One interesting story is the increase in people’s ability to take notice and appreciate the small things in life
One worrying trend is the decline in the score for the Be domain, which used the Short Warwick Edinburgh Mental Wellbeing Scale (SWEMWBS) to measure what should be a more stable and resilient aspect of wellbeing. Sure enough, while scores on this domain did not decline significantly during the first lockdown in spring, they are now significantly below pre-pandemic levels. Perhaps unsurprisingly, optimism is one of the clearest victims of the sustained pandemic situation, with the percentage reporting often feeling optimistic about the future decreasing from 49% pre-pandemic to 45% during the first lockdown and 41% during the current lockdown.
Our Happiness Pulse helps you measure, understand and improve wellbeing using a simple online survey – see how it could benefit you or your work.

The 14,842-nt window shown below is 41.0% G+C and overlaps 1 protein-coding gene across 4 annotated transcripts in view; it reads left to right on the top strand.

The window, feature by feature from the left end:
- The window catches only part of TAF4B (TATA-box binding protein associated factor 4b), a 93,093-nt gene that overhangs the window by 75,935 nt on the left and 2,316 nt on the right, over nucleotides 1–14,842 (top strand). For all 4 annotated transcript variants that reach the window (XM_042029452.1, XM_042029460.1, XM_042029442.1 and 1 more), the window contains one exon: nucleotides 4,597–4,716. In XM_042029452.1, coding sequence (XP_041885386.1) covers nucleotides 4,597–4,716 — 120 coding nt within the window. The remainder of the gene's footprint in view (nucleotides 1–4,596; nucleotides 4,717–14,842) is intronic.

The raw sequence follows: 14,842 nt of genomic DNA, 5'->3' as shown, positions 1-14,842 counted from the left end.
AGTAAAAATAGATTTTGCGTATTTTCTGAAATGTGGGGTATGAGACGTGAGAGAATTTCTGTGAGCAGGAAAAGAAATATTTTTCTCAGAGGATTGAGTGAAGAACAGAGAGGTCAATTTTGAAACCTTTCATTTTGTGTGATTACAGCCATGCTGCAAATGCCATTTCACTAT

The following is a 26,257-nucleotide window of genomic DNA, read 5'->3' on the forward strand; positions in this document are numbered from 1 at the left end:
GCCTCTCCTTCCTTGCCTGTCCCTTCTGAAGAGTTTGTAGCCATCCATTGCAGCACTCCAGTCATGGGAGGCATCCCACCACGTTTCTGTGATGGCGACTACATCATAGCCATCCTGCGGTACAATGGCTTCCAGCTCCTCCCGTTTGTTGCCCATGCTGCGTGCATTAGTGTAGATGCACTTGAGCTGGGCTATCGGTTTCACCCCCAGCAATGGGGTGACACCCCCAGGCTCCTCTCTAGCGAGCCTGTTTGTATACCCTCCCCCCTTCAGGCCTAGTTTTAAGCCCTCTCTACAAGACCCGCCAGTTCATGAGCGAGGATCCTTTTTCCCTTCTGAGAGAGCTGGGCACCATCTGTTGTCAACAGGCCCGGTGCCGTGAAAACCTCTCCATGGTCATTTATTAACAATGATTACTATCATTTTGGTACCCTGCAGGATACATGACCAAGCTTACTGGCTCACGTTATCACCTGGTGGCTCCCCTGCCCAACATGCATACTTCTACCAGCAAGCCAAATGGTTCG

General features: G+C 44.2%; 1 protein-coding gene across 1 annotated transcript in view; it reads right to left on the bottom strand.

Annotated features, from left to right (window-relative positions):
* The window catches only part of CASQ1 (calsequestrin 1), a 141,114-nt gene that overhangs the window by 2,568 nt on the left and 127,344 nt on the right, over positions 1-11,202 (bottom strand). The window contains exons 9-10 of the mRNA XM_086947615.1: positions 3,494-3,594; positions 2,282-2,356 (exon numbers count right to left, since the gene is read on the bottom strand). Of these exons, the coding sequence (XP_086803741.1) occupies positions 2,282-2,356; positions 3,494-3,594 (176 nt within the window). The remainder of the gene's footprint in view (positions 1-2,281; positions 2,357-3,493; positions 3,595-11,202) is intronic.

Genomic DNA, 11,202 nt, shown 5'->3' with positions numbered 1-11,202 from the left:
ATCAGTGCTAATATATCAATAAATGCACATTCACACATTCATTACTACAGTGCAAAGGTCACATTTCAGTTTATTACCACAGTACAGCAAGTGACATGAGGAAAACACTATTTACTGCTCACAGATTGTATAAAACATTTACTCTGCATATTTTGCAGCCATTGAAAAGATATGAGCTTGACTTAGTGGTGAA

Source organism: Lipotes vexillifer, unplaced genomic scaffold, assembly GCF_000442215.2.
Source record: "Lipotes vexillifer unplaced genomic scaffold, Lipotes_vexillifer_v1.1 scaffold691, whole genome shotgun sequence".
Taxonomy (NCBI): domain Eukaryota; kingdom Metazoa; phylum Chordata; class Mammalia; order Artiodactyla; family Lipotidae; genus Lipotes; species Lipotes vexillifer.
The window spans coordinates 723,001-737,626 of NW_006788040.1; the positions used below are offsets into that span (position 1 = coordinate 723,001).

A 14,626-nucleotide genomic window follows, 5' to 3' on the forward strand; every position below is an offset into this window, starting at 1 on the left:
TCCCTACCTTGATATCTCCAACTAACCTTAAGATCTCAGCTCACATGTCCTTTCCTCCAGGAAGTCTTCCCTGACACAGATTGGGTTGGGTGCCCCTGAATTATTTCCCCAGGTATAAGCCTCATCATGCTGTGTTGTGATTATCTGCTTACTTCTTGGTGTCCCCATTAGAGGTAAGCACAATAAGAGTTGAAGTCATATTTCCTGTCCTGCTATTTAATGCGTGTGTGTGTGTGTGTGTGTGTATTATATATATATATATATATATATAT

The graph is based on data from 7,737 respondents who completed the online Happiness Pulse survey. Of these, 1,629 were invited to complete the survey as part of the evaluation of specific projects. These respondents tended to have lower wellbeing. To avoid their responses distorting the time trend, we included dummy variables for the three projects which allowed us to control for this effect whilst still using the data in the main analysis. However, for the data reported in the text based on single questions, only respondents who did not participate in these projects were used.
Of course, the official data collected by the ONS as part of the Annual Population Survey should be seen as the gold standard in terms of validity. The data from the Happiness Pulse cannot be seen as representative of the population as a whole, those who chose to complete the survey individually are likely to do so because of an interest in wellbeing. Nevertheless, we believe that our survey has one advantage over the regular Covid Social Study conducted by UCL, in that respondents do not select in because of a specific interest in Covid. As such, we avoid the risk of exaggerating the impact of the pandemic on wellbeing by using a sample that is likely to be more concerned about the pandemic than the general population.